The critical flow velocity for radiative extinction in opposed-flow flame spread in a microgravity environment: A comparison of experimental, computational, and theoretical resultsCombustion and Flame

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Authors
Subrata Bhattacharjee, Aslihan Simsek, Sandra Olson, Paul Ferkul
Year
2016
DOI
10.1016/j.combustflame.2015.10.023
Subject
Fuel Technology / Physics and Astronomy (all) / Energy Engineering and Power Technology / Chemistry (all) / Chemical Engineering (all)

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Combustion and Flame 000 (2015) 1–6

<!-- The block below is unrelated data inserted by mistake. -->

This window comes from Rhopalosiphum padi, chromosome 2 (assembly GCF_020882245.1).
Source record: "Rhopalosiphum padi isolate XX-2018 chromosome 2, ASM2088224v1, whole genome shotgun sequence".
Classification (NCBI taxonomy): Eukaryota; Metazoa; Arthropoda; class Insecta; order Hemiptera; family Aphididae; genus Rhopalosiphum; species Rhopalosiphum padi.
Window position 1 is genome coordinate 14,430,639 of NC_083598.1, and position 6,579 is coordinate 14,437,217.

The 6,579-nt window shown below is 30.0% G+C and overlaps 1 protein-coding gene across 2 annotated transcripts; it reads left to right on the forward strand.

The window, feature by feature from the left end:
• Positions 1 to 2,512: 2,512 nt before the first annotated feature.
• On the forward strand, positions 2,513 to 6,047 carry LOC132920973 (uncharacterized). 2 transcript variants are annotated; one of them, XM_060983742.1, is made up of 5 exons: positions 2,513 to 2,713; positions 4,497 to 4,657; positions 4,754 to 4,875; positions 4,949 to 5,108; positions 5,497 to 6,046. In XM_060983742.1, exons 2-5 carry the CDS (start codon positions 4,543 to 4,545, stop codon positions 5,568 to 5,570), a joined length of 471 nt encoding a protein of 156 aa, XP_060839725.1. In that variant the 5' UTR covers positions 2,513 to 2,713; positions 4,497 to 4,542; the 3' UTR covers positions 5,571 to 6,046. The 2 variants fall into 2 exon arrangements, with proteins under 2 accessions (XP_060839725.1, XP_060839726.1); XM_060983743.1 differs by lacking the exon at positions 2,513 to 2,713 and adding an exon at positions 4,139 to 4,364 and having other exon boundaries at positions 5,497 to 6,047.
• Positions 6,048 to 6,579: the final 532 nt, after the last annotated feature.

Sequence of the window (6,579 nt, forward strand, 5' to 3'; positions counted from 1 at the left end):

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S on fl ompu ver t e, wh ced fl 1 m fl t f g c b fl f i t k t a p p p t t h 0he critical flow velocity for radiative ext pread in a microgravity environment: A omputational, and theoretical results ubrata Bhattacharjeea,∗, Aslihan Simseka, Sandra Ol

Mechanical Engineering, San Diego State University, San Diego, California 92182, USA

NASA Glenn Research Center, 21000 Brookpark Rd, Cleveland, Ohio, 44135, USA r t i c l e i n f o rticle history: eceived 28 July 2015 evised 16 October 2015 ccepted 18 October 2015 vailable online xxx a b s t r a c t

The effect of opposing flow theory, a comprehensive c

Station. While spread rate o in the microgravity regim absence of buoyancy indueywords: lame spread icrogravity lammability xtinction velocity adiative extinction pace station

Under certain conditions, this c combines scaling arguments w extinction. Results from the rece seem to confirm the prediction v © 2 . Introduction